Colorado’s Congressional delegation was split along party lines: Republicans Scott Tipton, Ken Buck, Doug Lamborn and Mike Coffman voted in favor of the legislation while Democrats Diana DeGette, Jared Polis and Ed Perlmutter opposed the bill.

Meantime, states are developing contingency plans in case Congress fails to pass legislation by the end of the year. In Colorado, the Department of Health Care Policy and Financing (HCPF), which oversees the Medicaid and CHP+ programs, said in a letter posted on its website that although there are no changes to coverage right now, the Colorado program will end on January 31 without reauthorization of funding.

The letter is scheduled to be sent to CHP+ enrollees beginning November 27 if Congress doesn’t act by November 18. It will include information on how to contact Connect for Health Colorado, which is making plans to help CHP+ families understand their options and sign up for coverage.

CHP+, which is available to families with incomes a bit higher than the cut-off for Medicaid, charges a small annual premium plus some out-of-pocket costs. Transferring to the individual market through Connect for Health Colorado could mean that Colorado families will find themselves paying more for health care coverage and out-of-pocket costs for medical care.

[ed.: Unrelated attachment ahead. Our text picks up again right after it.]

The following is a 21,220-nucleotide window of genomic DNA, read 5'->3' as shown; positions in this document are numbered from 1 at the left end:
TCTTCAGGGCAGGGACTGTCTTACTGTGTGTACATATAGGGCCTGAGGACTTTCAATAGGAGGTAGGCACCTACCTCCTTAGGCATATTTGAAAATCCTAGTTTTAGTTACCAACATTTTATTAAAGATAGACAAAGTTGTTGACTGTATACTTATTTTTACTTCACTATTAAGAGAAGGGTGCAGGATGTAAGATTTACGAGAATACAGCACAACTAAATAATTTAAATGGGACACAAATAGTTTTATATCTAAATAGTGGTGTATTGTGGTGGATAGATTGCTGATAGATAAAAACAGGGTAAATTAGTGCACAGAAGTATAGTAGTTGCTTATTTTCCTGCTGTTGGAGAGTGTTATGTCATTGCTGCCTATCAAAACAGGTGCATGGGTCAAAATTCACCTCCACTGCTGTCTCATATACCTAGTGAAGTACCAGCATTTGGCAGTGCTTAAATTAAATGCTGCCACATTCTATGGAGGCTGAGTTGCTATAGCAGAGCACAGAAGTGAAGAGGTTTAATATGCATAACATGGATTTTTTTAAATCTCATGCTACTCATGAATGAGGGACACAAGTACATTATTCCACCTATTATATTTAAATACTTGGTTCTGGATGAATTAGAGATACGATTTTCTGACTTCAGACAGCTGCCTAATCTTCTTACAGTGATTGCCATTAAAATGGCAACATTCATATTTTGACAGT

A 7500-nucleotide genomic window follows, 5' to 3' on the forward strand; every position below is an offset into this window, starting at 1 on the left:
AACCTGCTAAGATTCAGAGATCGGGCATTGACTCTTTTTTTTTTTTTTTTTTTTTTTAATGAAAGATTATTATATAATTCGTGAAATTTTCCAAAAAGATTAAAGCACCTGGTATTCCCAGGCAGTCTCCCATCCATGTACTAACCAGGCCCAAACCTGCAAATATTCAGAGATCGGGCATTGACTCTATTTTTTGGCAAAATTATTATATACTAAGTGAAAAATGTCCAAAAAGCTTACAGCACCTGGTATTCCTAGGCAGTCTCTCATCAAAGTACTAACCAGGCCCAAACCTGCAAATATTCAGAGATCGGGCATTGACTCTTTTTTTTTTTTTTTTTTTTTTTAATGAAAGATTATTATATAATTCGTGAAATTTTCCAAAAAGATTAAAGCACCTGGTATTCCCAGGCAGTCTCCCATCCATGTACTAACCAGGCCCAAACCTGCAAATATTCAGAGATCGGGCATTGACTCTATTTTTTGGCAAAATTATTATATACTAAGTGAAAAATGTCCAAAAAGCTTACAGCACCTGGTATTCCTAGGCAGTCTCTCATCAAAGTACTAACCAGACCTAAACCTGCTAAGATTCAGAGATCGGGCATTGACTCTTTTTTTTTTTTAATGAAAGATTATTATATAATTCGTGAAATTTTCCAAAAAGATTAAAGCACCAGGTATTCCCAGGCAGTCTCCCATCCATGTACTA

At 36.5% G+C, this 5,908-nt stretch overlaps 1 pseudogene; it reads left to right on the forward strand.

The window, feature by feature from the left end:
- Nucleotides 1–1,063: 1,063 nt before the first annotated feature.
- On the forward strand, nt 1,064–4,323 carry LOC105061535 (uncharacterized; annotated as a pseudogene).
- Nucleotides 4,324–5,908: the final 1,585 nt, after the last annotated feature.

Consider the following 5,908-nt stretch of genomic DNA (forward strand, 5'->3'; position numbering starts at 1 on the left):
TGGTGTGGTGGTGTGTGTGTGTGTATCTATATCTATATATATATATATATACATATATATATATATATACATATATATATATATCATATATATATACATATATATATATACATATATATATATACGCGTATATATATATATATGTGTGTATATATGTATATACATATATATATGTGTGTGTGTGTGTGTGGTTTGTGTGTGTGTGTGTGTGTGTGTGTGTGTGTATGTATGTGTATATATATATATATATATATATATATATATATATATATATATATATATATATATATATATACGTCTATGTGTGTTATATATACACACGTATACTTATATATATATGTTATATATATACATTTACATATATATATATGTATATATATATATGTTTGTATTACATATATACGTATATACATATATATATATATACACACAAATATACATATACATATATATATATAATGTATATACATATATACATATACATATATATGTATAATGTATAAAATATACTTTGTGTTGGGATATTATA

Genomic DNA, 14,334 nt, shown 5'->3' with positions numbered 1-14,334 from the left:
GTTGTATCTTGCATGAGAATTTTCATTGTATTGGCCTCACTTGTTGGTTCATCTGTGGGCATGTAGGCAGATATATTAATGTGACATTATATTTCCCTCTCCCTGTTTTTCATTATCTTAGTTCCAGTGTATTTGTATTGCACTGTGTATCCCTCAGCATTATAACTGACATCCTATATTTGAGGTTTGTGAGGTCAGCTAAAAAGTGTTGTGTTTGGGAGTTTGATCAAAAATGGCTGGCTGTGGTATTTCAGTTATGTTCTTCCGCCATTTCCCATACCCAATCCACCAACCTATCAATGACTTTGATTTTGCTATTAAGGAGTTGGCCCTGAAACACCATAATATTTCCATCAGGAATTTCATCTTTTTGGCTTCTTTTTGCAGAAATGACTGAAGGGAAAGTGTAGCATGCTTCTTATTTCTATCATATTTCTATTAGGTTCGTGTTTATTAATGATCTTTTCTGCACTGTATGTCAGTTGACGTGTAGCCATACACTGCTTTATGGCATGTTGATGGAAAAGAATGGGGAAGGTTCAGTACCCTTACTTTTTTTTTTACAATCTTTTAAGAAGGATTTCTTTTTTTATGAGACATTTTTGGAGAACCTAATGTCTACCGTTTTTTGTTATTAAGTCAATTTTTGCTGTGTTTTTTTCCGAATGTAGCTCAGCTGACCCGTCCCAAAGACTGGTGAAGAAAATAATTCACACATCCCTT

Still, many CHP+ families will qualify for financial assistance in the form of tax credits to lower the price of their premiums and cost sharing reductions to help with out-of-pocket costs.

Both the House and Senate bills would keep all 75,000 children and pregnant women in Colorado covered if they pass. Not passing legislation leaves Colorado families in limbo.

The CHP+ program has contributed to Colorado’s historically low uninsured rate of three percent among Colorado children under the age of 19. Not continuing funding for CHP+ will likely increase the uninsured rate among Colorado’s children and pregnant women.

CHI’s issue brief Kids, Congress and Colorado: The Future of CHP+ found that CHP+ coverage is particularly important in rural parts of the state. CHI will continue to monitor developments in the CHIP funding saga over these next crucial weeks.